As you embark or continue your journey to discover and explore beautiful and historic rocks, waterfalls, peaks, creeks and other wonders, please keep in mind that these places need to remain wild and protected so that they may be enjoyed by others for generations to come. Please be diligent in respecting these sites by doing the following:
Thank you, Yosemite Wilderness Management
- Please keep trash with you at all times, do not leave it behind in these pristine places.
- Bury human waste 6 inches deep, make certain you are at least 50 paces away from any water source and PLEASE bring your toilet paper and sanitary items back out with you.
- Keep food and all scented items on your person at all times.
- Support wildlife by allowing them to find their own food, do not feed them.
- Allow plants to grow and water to stay clean by staying on trails, bike paths and roads.
The trail to the coordinates is paved but relatively steep at times. Cold weather will make the trail slippery. It is a popular trail, so expect company.
Talus slopes form as pieces of rock fall away from the bedrock of the cliff or hillside above. Usually the main mechanism that splits off these pieces of rock is ice or frost heaving. Water gets into small cracks and freezes, expanding and pushing the crack wider. Eventually the rock is wedged off falling down onto the pile of rocks below.
In glacially cut valleys, the sides of the valley are sometimes eroded to a very steep angle. After the glacier retreats, the valley walls are too steep to stand and begin to fall apart creating talus slopes.
These rocks pile up to a maximum angle called the angle of repose, the same term used to describe the maximum angle a sand dune will achieve. This angle is dependant upon the size of the grains. Larger more angular rocks will have a higher angle of repose than smaller grains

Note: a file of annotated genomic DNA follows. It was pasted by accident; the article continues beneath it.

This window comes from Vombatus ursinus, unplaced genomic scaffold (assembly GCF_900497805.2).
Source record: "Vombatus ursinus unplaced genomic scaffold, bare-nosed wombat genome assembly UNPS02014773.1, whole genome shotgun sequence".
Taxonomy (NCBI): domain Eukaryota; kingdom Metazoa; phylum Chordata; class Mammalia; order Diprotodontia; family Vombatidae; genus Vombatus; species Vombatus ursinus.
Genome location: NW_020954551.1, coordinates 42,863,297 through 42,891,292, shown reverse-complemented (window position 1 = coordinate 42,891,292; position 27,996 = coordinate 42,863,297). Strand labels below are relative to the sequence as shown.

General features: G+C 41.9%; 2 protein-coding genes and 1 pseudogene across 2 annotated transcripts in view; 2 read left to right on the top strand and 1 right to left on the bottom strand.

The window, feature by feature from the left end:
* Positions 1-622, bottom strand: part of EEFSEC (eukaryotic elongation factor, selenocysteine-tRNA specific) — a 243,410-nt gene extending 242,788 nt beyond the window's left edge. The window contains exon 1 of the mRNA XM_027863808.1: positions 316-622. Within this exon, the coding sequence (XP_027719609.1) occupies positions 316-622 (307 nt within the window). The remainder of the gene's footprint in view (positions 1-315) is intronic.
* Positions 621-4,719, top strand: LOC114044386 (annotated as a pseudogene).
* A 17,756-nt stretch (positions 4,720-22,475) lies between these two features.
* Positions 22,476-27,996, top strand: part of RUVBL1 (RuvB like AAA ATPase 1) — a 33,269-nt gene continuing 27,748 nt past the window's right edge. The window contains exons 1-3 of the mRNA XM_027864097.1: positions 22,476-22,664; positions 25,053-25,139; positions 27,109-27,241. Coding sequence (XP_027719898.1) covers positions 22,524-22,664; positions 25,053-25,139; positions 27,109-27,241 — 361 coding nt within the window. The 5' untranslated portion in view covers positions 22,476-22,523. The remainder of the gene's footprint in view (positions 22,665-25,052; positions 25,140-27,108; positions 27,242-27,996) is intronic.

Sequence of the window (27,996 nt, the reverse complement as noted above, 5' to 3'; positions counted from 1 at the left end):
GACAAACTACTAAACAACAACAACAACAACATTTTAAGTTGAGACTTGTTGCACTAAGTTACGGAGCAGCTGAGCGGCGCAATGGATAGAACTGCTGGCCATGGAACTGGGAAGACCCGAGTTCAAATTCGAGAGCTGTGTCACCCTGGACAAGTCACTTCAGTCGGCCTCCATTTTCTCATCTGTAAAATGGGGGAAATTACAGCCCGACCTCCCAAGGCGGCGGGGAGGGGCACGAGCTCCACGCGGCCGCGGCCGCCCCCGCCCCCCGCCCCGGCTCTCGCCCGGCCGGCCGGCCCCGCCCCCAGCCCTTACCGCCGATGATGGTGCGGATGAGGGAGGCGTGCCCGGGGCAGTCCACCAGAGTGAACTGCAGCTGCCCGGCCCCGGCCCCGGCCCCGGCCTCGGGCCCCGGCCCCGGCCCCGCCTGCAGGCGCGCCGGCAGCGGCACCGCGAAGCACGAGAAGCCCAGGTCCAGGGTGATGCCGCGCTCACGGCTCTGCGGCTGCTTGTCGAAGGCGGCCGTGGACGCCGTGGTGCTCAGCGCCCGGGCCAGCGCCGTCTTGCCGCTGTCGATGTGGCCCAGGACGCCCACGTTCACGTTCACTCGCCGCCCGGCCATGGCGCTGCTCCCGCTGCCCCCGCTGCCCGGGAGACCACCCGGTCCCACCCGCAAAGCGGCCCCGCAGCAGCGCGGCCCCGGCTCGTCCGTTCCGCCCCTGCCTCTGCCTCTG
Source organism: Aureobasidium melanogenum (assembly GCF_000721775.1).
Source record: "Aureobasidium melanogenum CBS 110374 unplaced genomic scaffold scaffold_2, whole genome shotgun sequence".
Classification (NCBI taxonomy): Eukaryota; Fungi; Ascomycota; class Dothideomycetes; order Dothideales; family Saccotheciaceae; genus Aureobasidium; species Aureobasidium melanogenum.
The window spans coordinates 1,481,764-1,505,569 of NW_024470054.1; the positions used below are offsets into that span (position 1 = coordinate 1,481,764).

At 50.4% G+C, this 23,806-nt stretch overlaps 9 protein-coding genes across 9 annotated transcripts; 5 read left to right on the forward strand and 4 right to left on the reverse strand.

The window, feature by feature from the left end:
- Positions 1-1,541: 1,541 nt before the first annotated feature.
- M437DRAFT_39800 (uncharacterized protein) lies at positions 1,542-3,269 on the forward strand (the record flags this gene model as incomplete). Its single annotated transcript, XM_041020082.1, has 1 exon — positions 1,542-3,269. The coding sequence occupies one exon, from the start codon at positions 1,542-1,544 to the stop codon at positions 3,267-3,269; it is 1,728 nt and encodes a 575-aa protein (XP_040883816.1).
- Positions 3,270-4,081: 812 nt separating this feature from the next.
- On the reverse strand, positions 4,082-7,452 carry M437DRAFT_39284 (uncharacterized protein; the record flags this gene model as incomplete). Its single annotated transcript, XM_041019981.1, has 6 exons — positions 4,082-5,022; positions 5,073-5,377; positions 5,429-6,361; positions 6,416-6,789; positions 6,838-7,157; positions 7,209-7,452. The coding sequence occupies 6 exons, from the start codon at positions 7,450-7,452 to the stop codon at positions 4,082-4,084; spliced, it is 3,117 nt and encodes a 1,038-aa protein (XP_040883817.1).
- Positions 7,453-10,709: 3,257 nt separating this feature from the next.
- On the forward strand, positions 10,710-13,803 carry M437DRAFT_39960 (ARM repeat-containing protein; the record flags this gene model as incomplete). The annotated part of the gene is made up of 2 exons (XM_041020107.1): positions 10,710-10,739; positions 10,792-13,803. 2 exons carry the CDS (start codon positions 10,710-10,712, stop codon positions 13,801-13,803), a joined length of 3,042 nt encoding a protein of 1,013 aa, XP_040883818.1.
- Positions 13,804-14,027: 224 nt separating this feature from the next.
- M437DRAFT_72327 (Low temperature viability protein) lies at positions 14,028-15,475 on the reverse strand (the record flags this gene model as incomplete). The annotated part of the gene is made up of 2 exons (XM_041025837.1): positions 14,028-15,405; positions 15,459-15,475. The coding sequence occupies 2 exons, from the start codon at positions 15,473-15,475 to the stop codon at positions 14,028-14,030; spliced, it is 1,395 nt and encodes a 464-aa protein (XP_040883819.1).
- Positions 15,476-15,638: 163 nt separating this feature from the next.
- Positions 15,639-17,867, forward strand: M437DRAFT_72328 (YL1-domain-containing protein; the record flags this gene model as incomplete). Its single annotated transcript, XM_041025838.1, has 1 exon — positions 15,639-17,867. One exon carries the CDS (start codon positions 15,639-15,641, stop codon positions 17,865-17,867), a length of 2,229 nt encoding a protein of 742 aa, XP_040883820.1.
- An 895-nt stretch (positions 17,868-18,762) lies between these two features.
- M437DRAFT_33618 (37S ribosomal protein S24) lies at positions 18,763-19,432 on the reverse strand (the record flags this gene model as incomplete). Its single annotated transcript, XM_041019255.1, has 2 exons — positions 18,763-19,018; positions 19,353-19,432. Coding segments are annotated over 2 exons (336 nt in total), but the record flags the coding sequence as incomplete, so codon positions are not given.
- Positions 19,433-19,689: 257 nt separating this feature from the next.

The term scree slopes is also used to describe these landforms, but typically scree is used for rocks that are smaller than about 1 foot.
The rocks here along the Merced River are part of the Sierra Nevada Batholith. The batholith solidified deep underground between the Late Jurassic to Early Cretaceous (between 184 to 132 million years ago). Millions of years later, during the Wisonsonian Glaciation that occurred between 70,000 and 10,000 years ago (divided into the Tahoe, Tenaya, and Tioga glaciations in the Sierra Nevada,) glaciers eroded the various features found throughout Yosemite. The Merced Glacier filled Little Yosemite Valley and flowed down into Yosemite Valley along the path of the Merced River you see below you.
With the retreat of the Merced Glacier, ice no longer holds up the sides of the valley and pieces of the granite wall began to fall off the cliffs above. Even now, the valley walls continue to break off building up larger talus slopes at the base of the valley walls (see Rock Fall EarthCache)
- The text "GC2M28R Merced River Talus Slope" on the first line
- The number of people in your group.
- Looking up the slope, has the all of the wall of the valley eroded down into the talus slope?
- Is there a change in size of rocks (boulders) of the talus slope from the top to the bottom of the valley?
The following sources were used to generate this cache:
- Matthes, Francois. 1930 USGS. Geological Survey Professional Paper 160 Geologic History of the Yosemite Valley. http://www.nps.gov/history/history/online_books/geology/publications/pp/160/index.htm Last Updated: 28-Nov-2006
- Kiver, Eugene and David Harris. 1999. Geology of U.S. Parklands Fifth Edition, John Wiley & Sons, Inc.